But, each time, if you stick with it for a bit, you get familiar with new interface. You pick it up just as you did with the old one--and you even start to realize the advantages of the new layout versus the old. Sorry, Slashdot, but this is FUD and you're guilty of spreading it.

    • Re:This Poll is Dumb (Score:5, Interesting)

      by RazzleFrog (537054) on Thursday September 27, 2012 @08:06AM (#41476563)

      I just see no point in upgrading to Windows 8. Windows 7 has been the best OS I've used in the last 20 years - and I've tried almost everything.

      I agree with you on the Office ribbon thing - we went through the same thing here - but the thing is there was enough plus sides to upgrading to offset it. What exactly is the plus side of Windows 8?

      • by Targon (17348)

        There are a number of things in Windows 8 that look like they WILL be a big improvement, but it will take some time to get used to the changes. If you think about it, we have had "explorer" since 1995, so for most people, a "start" button is very natural and anything different would take time to get used to. With that said, many people are really resisting the change in the UI, to the point where they are looking for excuses to NOT make the switch. Yes, Windows 7 is the best version of Windows to date

        • by dimeglio (456244) on Thursday September 27, 2012 @08:45AM (#41476987)

          Hanging back might, on the contrary, send a message to Microsoft to fix things up and release an OS people actually want to use.

        • by MightyMartian (840721) on Thursday September 27, 2012 @10:37AM (#41478401) Journal

          I'm going to sneak into your house and change the way all the doors swing. It's change and that's a good thing.

          You'll be really keen to see how I changed the toilet lid hinge!

    • by Sycraft-fu (314770) on Thursday September 27, 2012 @08:19AM (#41476703)

      I find 8's new Metro UI to be genuinely worse for desktops. I gave it a chance, just like I did 7's new taskbar, but it has failed to win me over. It is not a good way for working with a desktop. My desktop is not a tablet, I do not use a touch screen. So a start menu replacer (Start 8 is my choice) gets installed.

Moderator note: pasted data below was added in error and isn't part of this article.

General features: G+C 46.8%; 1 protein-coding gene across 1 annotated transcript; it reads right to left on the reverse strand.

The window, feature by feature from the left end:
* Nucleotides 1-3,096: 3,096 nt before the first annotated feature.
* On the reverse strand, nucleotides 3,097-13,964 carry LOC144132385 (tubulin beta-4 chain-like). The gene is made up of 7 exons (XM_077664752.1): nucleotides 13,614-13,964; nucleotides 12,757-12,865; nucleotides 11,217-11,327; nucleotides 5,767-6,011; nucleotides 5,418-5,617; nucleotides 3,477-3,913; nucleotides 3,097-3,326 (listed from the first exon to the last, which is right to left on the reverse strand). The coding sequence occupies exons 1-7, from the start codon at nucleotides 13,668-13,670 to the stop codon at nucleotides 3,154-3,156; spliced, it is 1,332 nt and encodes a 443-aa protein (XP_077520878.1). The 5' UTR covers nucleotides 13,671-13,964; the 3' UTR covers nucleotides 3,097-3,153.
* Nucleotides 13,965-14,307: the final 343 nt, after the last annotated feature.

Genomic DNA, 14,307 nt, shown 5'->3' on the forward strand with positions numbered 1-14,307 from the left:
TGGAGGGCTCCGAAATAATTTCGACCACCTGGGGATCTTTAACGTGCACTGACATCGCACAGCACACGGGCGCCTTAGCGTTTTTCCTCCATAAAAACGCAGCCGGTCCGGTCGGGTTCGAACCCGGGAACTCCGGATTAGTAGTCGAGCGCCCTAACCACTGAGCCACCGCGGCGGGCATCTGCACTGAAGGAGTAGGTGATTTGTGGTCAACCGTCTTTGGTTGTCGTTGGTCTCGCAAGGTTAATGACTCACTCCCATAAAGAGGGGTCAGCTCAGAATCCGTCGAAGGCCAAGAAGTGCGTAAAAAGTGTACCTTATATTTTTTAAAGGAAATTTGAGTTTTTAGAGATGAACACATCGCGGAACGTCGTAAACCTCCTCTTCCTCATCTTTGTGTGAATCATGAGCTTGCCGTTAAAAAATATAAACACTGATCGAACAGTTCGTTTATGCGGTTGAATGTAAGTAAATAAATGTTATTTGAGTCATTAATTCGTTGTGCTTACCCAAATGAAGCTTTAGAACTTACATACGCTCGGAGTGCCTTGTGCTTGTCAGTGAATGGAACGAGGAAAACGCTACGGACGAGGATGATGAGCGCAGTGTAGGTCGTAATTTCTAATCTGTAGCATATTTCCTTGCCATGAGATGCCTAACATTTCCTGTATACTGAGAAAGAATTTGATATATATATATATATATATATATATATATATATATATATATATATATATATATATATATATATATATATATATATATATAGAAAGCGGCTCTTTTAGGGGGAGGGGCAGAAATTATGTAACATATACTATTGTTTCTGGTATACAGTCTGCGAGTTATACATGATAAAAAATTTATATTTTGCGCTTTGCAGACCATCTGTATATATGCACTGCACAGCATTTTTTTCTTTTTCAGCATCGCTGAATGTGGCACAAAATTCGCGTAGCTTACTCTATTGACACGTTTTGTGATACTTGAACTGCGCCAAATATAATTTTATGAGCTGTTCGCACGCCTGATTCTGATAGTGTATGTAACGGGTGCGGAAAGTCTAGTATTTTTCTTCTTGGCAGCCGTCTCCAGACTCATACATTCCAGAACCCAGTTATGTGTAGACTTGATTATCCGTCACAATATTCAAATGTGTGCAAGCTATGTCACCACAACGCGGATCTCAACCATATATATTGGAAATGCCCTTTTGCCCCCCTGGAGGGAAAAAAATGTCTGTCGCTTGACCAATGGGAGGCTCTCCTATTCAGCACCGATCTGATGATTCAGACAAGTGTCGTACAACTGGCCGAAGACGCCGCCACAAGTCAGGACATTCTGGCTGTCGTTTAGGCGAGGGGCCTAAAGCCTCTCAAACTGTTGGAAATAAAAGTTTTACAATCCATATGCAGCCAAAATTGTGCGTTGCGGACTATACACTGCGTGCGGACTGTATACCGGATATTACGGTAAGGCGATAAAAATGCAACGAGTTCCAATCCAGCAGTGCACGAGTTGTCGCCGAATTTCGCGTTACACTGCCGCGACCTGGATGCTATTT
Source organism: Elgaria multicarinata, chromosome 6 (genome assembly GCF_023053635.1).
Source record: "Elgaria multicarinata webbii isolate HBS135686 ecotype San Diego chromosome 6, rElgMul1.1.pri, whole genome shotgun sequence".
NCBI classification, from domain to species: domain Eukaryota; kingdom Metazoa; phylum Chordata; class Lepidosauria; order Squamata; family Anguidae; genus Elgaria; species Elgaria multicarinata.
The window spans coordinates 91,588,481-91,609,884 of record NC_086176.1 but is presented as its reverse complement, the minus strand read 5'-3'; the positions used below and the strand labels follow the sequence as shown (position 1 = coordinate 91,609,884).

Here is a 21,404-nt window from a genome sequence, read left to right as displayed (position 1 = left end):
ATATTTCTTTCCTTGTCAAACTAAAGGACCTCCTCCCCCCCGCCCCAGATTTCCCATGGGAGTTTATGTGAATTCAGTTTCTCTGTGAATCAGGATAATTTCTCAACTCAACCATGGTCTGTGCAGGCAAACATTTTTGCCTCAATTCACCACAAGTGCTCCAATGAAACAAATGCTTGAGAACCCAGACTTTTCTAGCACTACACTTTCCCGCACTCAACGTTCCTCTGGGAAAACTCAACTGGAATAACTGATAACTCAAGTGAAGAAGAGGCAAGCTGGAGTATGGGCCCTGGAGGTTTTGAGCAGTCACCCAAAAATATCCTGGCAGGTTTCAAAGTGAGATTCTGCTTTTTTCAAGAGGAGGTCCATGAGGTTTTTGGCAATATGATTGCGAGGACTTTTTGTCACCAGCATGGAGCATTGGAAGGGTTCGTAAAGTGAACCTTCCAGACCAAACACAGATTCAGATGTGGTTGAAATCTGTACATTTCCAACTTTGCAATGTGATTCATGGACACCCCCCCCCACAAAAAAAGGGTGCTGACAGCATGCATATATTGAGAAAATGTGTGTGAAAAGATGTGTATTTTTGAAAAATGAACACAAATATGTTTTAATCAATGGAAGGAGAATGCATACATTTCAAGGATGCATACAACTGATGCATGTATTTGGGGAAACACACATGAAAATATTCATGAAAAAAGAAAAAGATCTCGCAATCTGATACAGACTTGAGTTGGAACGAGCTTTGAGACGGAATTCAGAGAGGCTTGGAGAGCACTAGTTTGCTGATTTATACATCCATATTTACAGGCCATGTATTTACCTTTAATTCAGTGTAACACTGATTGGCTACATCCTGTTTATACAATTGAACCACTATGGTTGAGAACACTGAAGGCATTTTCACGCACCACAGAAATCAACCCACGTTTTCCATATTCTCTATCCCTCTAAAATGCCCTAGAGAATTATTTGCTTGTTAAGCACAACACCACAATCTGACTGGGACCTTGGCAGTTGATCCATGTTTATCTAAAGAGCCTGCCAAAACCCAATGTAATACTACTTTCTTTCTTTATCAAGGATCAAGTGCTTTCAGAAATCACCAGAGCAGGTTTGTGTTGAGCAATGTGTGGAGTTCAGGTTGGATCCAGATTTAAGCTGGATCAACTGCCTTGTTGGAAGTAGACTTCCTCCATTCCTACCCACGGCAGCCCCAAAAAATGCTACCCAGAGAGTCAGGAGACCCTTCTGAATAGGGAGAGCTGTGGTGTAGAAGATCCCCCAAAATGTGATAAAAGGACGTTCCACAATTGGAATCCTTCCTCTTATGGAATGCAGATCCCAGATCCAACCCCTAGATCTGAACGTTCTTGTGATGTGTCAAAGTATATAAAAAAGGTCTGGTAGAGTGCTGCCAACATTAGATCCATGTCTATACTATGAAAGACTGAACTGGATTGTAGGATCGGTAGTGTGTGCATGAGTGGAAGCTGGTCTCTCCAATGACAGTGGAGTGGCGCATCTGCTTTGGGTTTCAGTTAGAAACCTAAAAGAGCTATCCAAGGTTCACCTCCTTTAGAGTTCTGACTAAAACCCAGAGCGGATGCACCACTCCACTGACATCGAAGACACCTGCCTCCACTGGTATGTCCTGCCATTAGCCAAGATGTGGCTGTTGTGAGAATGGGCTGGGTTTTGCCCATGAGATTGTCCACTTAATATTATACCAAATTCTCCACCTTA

Also I'm sorry but it is ugly. It is a step back looks wise. 7 looks pretty slick. All the desktop composition is put to good use making it look nifty. In 8, it is just ugly. The desktop composition is still there underneath, and is in fact even improved, but it is used to render a very ugly UI. Worse still, the UI changes make it more difficult to navigate, it is hard to tell if something is a window for a separate program, or just a window under the current one. They all look the same.

      It's sad because technically, 8 is quite competent. It is very fast. Cakewalk found basically across the board improvements in Sonar (http://blog.cakewalk.com/windows-8-a-benchmark-for-music-production-applications/) and this is just their release software, not a special 8 build. So it looks like under the hood, 8 is a good OS. However its UI is truly a step back and the UI is the first thing most people notice.

      It isn't a horrible OS, but it is worse than it should be, all on account of them wanting to try and use their desktop and server OS to push tablet sales.

      • Re: (Score:3, Funny)

        by Anonymous Coward

        This could have been copy and pasted from a discussion about Unity

      • Re: (Score:2, Interesting)

        by Anonymous Coward

        If you don't like the new UI it's still faster typing the first 3 letters of the app you want than it is digging through a start menu. Or you can just switch to the desktop and use icons there.

        There really isn't a single thing better about the old start menu over the new setup besides you and everyone else doesn't want to take five minutes to figure out how to use it properly.

        I have moved all the BS I don't like to the right and have my most used programs on the left of the UI.

        The only thing that bugs me is

    • by dimeglio (456244)

      Maybe it's the schizophrenic nature of Windows 8 which is problematic. This is something Windows never had before. Having two UIs can be rather confusing and you do need to learn both ways of performing simple tasks like printing, saving or opening a document.

    • It doesn't help the OS when the default design of it looks like I just turned on all the Accessibility options.

    • by jittles (1613415)
      I wasn't planning on upgrading to Windows 8. I have plenty of Windows 7 licenses (though maybe I should get one more just in case? Before they stop selling 7?) Anyway. I played around with some of the public trials and didn't like it much. Could you please let me know what you think the advantages are? I'm intrigued. When I first tried 7, I was instantly satisfied with the way the taskbar worked, etc. I was instantly sad that I was stuck on XP at work. I had the exact opposite feeling with 8. So what
    • by jitterman (987991)
      I'm part of the minority (my impression, anyway) who thought the ribbon was a great improvement immediately. But this OS change doesn't appear to be a play to improve a desktop experience, it looks like a play to regain relevance a consumer market that has widened to include those who were not interested in desktop machines.

      I think the misjudgment is that there are two markets - desktop and mobile/touch - that are being lumped into one. Design for both, dammit. 8 is going to be nice for tablets, I truly b